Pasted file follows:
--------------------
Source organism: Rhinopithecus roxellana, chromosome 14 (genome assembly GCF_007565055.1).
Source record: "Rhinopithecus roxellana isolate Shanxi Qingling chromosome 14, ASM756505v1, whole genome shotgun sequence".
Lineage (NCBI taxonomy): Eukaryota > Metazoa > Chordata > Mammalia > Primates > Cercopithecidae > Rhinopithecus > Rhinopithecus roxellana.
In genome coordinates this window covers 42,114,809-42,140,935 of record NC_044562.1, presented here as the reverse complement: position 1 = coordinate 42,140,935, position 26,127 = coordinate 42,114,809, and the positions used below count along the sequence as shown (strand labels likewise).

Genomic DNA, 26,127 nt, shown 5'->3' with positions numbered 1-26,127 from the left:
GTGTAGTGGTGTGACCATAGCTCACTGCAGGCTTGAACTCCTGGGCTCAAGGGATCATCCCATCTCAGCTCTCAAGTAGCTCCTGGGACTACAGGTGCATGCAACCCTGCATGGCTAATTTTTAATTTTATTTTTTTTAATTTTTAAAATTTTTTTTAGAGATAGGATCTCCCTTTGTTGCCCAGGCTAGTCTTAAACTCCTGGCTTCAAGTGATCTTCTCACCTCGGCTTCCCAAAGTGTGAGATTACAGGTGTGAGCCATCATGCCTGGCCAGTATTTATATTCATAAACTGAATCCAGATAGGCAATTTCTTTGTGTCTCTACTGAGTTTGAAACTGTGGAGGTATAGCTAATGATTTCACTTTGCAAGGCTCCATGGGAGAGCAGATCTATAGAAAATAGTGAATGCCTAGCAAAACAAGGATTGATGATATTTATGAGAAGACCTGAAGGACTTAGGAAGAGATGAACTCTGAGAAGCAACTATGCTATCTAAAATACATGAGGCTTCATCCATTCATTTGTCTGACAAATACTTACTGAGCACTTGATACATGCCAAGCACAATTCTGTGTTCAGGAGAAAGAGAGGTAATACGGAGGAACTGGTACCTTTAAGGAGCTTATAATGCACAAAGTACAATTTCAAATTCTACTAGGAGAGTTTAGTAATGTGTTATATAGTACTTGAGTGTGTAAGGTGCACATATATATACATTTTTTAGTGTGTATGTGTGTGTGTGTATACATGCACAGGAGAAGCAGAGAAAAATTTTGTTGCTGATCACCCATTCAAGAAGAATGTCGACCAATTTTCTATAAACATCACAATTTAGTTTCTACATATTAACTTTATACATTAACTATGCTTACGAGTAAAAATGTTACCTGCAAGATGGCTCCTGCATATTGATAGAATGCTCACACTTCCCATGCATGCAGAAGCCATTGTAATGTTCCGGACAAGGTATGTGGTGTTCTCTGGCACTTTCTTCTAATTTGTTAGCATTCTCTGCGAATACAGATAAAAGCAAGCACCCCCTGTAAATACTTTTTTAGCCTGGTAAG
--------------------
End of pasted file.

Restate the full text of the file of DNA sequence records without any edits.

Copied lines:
Source organism: Rhinopithecus roxellana, chromosome 14 (genome assembly GCF_007565055.1).
Source record: "Rhinopithecus roxellana isolate Shanxi Qingling chromosome 14, ASM756505v1, whole genome shotgun sequence".
Lineage (NCBI taxonomy): Eukaryota > Metazoa > Chordata > Mammalia > Primates > Cercopithecidae > Rhinopithecus > Rhinopithecus roxellana.
In genome coordinates this window covers 42,114,809-42,140,935 of record NC_044562.1, presented here as the reverse complement: position 1 = coordinate 42,140,935, position 26,127 = coordinate 42,114,809, and the positions used below count along the sequence as shown (strand labels likewise).

Genomic DNA, 26,127 nt, shown 5'->3' with positions numbered 1-26,127 from the left:
GTGTAGTGGTGTGACCATAGCTCACTGCAGGCTTGAACTCCTGGGCTCAAGGGATCATCCCATCTCAGCTCTCAAGTAGCTCCTGGGACTACAGGTGCATGCAACCCTGCATGGCTAATTTTTAATTTTATTTTTTTTAATTTTTAAAATTTTTTTTAGAGATAGGATCTCCCTTTGTTGCCCAGGCTAGTCTTAAACTCCTGGCTTCAAGTGATCTTCTCACCTCGGCTTCCCAAAGTGTGAGATTACAGGTGTGAGCCATCATGCCTGGCCAGTATTTATATTCATAAACTGAATCCAGATAGGCAATTTCTTTGTGTCTCTACTGAGTTTGAAACTGTGGAGGTATAGCTAATGATTTCACTTTGCAAGGCTCCATGGGAGAGCAGATCTATAGAAAATAGTGAATGCCTAGCAAAACAAGGATTGATGATATTTATGAGAAGACCTGAAGGACTTAGGAAGAGATGAACTCTGAGAAGCAACTATGCTATCTAAAATACATGAGGCTTCATCCATTCATTTGTCTGACAAATACTTACTGAGCACTTGATACATGCCAAGCACAATTCTGTGTTCAGGAGAAAGAGAGGTAATACGGAGGAACTGGTACCTTTAAGGAGCTTATAATGCACAAAGTACAATTTCAAATTCTACTAGGAGAGTTTAGTAATGTGTTATATAGTACTTGAGTGTGTAAGGTGCACATATATATACATTTTTTAGTGTGTATGTGTGTGTGTGTATACATGCACAGGAGAAGCAGAGAAAAATTTTGTTGCTGATCACCCATTCAAGAAGAATGTCGACCAATTTTCTATAAACATCACAATTTAGTTTCTACATATTAACTTTATACATTAACTATGCTTACGAGTAAAAATGTTACCTGCAAGATGGCTCCTGCATATTGATAGAATGCTCACACTTCCCATGCATGCAGAAGCCATTGTAATGTTCCGGACAAGGTATGTGGTGTTCTCTGGCACTTTCTTCTAATTTGTTAGCATTCTCTGCGAATACAGATAAAAGCAAGCACCCCCTGTAAATACTTTTTTAGCCTGGTAAG